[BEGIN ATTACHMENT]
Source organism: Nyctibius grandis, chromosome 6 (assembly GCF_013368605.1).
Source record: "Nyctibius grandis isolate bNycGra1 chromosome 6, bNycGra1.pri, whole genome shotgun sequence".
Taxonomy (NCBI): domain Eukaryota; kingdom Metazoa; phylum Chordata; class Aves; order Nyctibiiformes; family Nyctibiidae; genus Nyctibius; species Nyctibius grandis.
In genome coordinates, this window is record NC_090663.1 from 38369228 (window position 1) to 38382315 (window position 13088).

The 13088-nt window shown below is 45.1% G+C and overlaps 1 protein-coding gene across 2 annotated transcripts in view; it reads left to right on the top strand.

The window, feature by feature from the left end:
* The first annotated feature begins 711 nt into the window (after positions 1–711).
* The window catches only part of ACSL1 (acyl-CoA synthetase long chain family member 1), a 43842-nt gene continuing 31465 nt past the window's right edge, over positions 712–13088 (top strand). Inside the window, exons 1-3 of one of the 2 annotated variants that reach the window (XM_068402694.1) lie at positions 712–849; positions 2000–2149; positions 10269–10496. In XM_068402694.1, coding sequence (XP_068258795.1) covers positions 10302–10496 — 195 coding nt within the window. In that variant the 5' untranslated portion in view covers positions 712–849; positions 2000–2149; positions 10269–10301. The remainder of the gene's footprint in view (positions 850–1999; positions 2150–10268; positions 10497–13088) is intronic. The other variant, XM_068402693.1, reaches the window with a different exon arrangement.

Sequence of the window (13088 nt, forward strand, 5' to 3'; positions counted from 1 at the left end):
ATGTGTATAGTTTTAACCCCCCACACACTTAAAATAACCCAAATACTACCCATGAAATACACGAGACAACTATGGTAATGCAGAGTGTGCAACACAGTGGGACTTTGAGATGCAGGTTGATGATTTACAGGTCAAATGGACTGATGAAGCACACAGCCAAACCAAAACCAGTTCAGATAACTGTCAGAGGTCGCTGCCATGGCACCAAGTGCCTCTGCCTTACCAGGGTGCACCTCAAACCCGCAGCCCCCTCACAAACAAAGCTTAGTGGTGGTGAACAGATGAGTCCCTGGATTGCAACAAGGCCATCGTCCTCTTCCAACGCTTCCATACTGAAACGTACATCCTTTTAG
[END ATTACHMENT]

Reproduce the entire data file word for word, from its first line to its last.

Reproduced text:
Source organism: Nyctibius grandis, chromosome 6 (assembly GCF_013368605.1).
Source record: "Nyctibius grandis isolate bNycGra1 chromosome 6, bNycGra1.pri, whole genome shotgun sequence".
Taxonomy (NCBI): domain Eukaryota; kingdom Metazoa; phylum Chordata; class Aves; order Nyctibiiformes; family Nyctibiidae; genus Nyctibius; species Nyctibius grandis.
In genome coordinates, this window is record NC_090663.1 from 38369228 (window position 1) to 38382315 (window position 13088).

The 13088-nt window shown below is 45.1% G+C and overlaps 1 protein-coding gene across 2 annotated transcripts in view; it reads left to right on the top strand.

The window, feature by feature from the left end:
* The first annotated feature begins 711 nt into the window (after positions 1–711).
* The window catches only part of ACSL1 (acyl-CoA synthetase long chain family member 1), a 43842-nt gene continuing 31465 nt past the window's right edge, over positions 712–13088 (top strand). Inside the window, exons 1-3 of one of the 2 annotated variants that reach the window (XM_068402694.1) lie at positions 712–849; positions 2000–2149; positions 10269–10496. In XM_068402694.1, coding sequence (XP_068258795.1) covers positions 10302–10496 — 195 coding nt within the window. In that variant the 5' untranslated portion in view covers positions 712–849; positions 2000–2149; positions 10269–10301. The remainder of the gene's footprint in view (positions 850–1999; positions 2150–10268; positions 10497–13088) is intronic. The other variant, XM_068402693.1, reaches the window with a different exon arrangement.

Sequence of the window (13088 nt, forward strand, 5' to 3'; positions counted from 1 at the left end):
ATGTGTATAGTTTTAACCCCCCACACACTTAAAATAACCCAAATACTACCCATGAAATACACGAGACAACTATGGTAATGCAGAGTGTGCAACACAGTGGGACTTTGAGATGCAGGTTGATGATTTACAGGTCAAATGGACTGATGAAGCACACAGCCAAACCAAAACCAGTTCAGATAACTGTCAGAGGTCGCTGCCATGGCACCAAGTGCCTCTGCCTTACCAGGGTGCACCTCAAACCCGCAGCCCCCTCACAAACAAAGCTTAGTGGTGGTGAACAGATGAGTCCCTGGATTGCAACAAGGCCATCGTCCTCTTCCAACGCTTCCATACTGAAACGTACATCCTTTTAG